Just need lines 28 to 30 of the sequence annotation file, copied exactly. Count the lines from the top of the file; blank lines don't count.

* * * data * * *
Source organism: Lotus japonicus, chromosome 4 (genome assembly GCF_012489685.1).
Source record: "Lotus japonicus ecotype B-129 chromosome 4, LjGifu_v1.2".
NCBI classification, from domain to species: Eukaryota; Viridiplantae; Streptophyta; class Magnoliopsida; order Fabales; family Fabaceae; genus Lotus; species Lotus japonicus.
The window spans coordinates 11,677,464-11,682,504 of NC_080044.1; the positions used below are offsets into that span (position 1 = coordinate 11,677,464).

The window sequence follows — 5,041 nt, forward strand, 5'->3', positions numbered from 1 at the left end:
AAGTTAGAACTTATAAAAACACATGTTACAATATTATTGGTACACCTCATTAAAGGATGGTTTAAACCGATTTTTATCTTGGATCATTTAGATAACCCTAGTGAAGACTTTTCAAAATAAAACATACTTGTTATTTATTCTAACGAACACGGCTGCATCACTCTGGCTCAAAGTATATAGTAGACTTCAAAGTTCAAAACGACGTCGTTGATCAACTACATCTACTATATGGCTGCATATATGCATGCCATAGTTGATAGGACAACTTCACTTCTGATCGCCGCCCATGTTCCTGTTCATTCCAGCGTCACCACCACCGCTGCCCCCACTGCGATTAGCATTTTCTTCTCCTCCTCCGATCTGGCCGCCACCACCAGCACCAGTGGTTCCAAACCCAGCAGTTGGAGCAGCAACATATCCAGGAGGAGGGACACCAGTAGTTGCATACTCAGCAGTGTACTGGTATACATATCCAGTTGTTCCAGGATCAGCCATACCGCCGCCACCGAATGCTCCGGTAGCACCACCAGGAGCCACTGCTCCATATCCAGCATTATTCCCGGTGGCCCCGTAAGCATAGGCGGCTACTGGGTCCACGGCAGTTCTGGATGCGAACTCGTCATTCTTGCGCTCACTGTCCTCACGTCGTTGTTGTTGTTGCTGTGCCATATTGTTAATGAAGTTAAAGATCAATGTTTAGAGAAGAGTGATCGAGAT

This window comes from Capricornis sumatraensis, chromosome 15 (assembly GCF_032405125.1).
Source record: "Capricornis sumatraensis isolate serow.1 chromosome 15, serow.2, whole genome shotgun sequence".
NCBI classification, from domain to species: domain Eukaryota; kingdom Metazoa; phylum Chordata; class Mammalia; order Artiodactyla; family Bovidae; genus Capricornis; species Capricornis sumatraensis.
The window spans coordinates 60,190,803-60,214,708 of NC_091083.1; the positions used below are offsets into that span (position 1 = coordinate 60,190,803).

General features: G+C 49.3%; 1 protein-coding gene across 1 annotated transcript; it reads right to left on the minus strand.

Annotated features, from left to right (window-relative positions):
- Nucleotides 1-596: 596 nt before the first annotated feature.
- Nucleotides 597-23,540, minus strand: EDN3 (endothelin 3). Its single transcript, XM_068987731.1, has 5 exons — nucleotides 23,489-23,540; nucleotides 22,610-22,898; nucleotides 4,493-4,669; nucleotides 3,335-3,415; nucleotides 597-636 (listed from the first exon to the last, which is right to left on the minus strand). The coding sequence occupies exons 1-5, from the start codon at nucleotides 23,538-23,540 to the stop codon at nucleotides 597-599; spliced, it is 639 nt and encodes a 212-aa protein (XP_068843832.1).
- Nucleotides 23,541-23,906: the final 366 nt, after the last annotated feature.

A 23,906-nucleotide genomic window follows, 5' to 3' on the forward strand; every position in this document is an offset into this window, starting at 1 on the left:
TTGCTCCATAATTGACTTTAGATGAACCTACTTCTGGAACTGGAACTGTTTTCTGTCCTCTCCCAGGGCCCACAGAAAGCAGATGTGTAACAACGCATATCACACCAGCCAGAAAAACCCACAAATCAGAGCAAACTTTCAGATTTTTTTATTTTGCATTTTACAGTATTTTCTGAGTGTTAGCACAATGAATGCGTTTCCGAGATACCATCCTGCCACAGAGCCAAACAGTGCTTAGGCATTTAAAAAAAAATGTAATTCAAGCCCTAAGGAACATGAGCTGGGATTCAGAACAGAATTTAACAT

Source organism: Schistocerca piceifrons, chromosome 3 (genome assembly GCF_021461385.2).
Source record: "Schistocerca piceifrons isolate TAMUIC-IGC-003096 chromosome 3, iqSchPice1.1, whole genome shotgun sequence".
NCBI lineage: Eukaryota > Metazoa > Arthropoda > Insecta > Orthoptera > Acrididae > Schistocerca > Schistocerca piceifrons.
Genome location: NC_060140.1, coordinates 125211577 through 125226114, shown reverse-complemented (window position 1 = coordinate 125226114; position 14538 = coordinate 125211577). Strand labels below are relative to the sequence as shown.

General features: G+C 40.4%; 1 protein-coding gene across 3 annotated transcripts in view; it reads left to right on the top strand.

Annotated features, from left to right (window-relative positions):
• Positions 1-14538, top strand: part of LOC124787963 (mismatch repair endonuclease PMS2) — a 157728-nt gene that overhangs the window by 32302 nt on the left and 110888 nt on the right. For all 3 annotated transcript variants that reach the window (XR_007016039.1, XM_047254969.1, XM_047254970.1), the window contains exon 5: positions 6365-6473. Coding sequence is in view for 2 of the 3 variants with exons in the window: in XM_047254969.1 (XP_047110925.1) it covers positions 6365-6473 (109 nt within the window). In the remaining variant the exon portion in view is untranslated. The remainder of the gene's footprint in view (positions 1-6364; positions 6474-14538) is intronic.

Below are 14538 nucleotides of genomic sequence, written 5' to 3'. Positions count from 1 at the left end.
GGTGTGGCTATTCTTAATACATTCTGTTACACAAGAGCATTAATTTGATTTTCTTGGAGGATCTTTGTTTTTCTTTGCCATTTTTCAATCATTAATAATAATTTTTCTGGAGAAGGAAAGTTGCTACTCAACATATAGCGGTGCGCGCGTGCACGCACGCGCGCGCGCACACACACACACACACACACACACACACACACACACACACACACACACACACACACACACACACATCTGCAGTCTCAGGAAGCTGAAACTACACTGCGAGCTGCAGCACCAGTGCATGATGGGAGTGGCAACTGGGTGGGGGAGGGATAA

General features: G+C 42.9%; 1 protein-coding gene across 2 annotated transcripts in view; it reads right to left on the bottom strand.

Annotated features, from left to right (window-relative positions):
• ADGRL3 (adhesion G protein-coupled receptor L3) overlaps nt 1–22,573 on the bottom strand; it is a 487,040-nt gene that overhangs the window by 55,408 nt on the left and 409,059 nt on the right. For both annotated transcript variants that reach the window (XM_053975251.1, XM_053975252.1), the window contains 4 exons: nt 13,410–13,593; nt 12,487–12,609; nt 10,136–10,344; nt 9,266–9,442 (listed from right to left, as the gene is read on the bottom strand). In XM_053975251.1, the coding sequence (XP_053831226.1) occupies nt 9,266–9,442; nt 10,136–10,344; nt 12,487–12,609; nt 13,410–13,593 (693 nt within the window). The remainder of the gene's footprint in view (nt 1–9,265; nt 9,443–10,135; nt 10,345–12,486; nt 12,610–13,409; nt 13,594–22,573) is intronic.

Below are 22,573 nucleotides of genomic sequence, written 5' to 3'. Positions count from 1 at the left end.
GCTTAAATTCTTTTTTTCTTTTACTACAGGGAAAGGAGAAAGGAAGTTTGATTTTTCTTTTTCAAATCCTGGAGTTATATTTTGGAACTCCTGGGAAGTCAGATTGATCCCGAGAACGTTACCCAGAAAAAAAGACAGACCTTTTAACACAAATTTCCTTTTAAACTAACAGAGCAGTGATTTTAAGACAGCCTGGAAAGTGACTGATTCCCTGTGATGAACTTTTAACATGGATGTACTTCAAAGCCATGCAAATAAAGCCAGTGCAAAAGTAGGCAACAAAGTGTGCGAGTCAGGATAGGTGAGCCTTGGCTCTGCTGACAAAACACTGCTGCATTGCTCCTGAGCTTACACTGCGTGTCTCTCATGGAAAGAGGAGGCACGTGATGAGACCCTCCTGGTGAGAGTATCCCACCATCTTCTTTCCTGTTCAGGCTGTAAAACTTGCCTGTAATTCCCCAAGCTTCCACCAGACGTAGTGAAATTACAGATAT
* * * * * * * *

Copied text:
Annotated features, from left to right (window-relative positions):
• ADGRL3 (adhesion G protein-coupled receptor L3) overlaps nt 1–22,573 on the bottom strand; it is a 487,040-nt gene that overhangs the window by 55,408 nt on the left and 409,059 nt on the right. For both annotated transcript variants that reach the window (XM_053975251.1, XM_053975252.1), the window contains 4 exons: nt 13,410–13,593; nt 12,487–12,609; nt 10,136–10,344; nt 9,266–9,442 (listed from right to left, as the gene is read on the bottom strand). In XM_053975251.1, the coding sequence (XP_053831226.1) occupies nt 9,266–9,442; nt 10,136–10,344; nt 12,487–12,609; nt 13,410–13,593 (693 nt within the window). The remainder of the gene's footprint in view (nt 1–9,265; nt 9,443–10,135; nt 10,345–12,486; nt 12,610–13,409; nt 13,594–22,573) is intronic.

Below are 22,573 nucleotides of genomic sequence, written 5' to 3'. Positions count from 1 at the left end.